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Our Dogs Can Read Our Minds

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Our dogs can read our minds: The new neuroscience of animal brains and understanding
Understanding emotion in others is basic to survival, grounded in evolution. Animals have the skill just as we do.

Excerpted from “The Wandering Mind: What The Brain Does When You’re Not Looking
In the quest to identify what might be unique to the human mind, one might well ask whether non-human animals have a theory of mind. In fiction, perhaps, they do. Eeyore, the morose donkey in Winnie-the-Pooh, at one point complains: ‘A little consideration, a little thought for others, makes all the difference.’ In real life, some animals do seem to show empathy toward others in distress. The primatologist Frans de Waal photographed a juvenile chimpanzee placing a consoling arm around an adult chimpanzee in distress after losing a fight, but suggests that monkeys do not do this. However, one study shows that monkeys won’t pull a chain to receive food if doing so causes a painful stimulus to be delivered to another monkey, evidently understanding that it will cause distress. Even mice, according to another study, react more intensely to pain if they perceive other mice in pain. It is often claimed that dogs show empathy toward their human owners, whereas cats do not.

Cats don’t empathise—they exploit.

Understanding what others are thinking, or what they believe, can be complicated, but perceiving emotion in others is much more basic to survival, and no doubt has ancient roots in evolution. Different emotions usually give different outward signs. In Shakespeare’s “Henry V,” the King recognises the signs of rage, urging his troops to

. . . imitate the action of the tiger;
Stiffen the sinews, summon up the blood,
Disguise fair nature with hard-favour’d rage;
Then lend the eye a terrible aspect . . .

The human enemy will read the emotion of Henry’s troops, just as the antelope will read the emotion of the marauding tiger. Perhaps the best treatise on the outward signs of emotion is Charles Darwin’s “The Expression of the Emotions in Man and Animals,” which details the way fear and anger are expressed in cats and dogs, although he does not neglect the positive emotions:

Under a transport of Joy or of vivid Pleasure, there is a strong tendency to various purposeless movements, and to the utterance of various sounds. We see this in our young children, in their loud laughter, clapping of hands, and jumping for joy; in the bounding and barking of a dog when going out to walk with his master; and in the frisking of a horse when turned out into an open field.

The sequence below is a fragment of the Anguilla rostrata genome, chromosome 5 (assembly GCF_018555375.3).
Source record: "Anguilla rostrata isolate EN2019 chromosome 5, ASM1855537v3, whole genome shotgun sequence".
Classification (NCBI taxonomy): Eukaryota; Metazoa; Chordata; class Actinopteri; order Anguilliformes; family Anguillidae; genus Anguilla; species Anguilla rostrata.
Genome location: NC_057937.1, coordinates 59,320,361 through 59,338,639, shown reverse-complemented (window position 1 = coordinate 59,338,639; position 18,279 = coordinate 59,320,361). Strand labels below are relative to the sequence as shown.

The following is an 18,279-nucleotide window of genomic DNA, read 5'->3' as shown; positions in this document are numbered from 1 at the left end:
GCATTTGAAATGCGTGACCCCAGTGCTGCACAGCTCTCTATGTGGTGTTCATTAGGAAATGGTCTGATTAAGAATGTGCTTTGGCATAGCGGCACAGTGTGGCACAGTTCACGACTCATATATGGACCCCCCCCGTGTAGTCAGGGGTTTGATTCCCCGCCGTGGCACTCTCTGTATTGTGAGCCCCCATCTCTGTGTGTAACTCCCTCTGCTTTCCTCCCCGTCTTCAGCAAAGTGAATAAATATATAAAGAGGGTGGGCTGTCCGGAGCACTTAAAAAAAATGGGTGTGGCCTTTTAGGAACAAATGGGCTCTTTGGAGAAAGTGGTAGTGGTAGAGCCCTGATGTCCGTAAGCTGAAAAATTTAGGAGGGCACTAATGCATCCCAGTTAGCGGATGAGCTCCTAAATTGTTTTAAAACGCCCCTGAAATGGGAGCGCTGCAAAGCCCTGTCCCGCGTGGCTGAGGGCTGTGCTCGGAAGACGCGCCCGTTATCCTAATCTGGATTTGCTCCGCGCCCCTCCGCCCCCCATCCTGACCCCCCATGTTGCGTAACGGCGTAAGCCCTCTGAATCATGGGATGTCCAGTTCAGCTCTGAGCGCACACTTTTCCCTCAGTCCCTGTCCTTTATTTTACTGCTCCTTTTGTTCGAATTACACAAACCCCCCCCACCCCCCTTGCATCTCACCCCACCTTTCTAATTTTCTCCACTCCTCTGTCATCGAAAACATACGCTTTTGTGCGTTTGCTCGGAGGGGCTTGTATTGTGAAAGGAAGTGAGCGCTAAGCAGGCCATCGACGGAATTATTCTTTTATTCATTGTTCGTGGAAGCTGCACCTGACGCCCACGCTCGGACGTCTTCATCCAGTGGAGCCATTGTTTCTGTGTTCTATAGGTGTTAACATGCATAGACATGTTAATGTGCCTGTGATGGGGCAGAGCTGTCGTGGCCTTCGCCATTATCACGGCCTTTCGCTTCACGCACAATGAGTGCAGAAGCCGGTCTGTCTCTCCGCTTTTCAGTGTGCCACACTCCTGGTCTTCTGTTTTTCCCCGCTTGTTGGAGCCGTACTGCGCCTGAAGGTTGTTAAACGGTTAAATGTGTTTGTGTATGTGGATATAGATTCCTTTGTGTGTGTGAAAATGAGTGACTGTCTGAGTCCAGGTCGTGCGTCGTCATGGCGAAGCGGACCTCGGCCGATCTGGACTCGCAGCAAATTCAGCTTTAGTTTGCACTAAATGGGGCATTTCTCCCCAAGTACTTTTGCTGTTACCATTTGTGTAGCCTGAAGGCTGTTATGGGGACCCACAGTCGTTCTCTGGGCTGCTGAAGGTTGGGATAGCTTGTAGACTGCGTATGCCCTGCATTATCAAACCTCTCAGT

We might well wonder, though, whether animals do go beyond reading the expressions of emotions, and understand what others are thinking. A good deal of attention has been directed to chimpanzees, our closest non-human relatives. It seems fairly clear that chimps have some understanding of what another chimp can or cannot see. In one study, a chimpanzee approached food when a more dominant chimpanzee could not see it, but was reluctant to do so when the dominant one could see it. Again, a subordinate chimpanzee retrieved hidden food if a dominant chimpanzee was not watching while the food was being hidden, or if the food was moved to another location while the dominant chimp wasn’t watching. The subordinate also retrieved food if a dominant chimp watched it being hidden, but was then replaced by another dominant chimp who hadn’t watched, suggesting the subordinate could keep track of who knew what.

These are examples of tactical deception. Deception itself is widespread in nature, whether in the camouflage of a butterfly wing or the uncanny ability of the Australian lyrebird to imitate the sounds of other species—including, it is said, the sound of a beer can being opened. Tactical deception, though, is that in which the deception is based on an understanding of what the deceived animal is actually thinking, or what it can see. Two psychologists from St Andrews University in Scotland, Andrew Whiten and Richard Byrne, once put out a general call to researchers studying primates in field settings for anecdotes demonstrating tactical deception. They screened the reports to rule out cases in which the animals might have learned to deceive through trial and error, and concluded that only the four species of ape occasionally deceived on the basis of an understanding of what the deceived animal could see or know. Even so, there were relatively few instances. Chimpanzees were alone in meeting nine of thirteen different classes of deception, whereas gorillas met only two. Perhaps our primate cousins are exceptionally cooperative and trusting, or their capacity for theory of mind is limited compared with the human predilection for deception, from petty lies to downright fraud.

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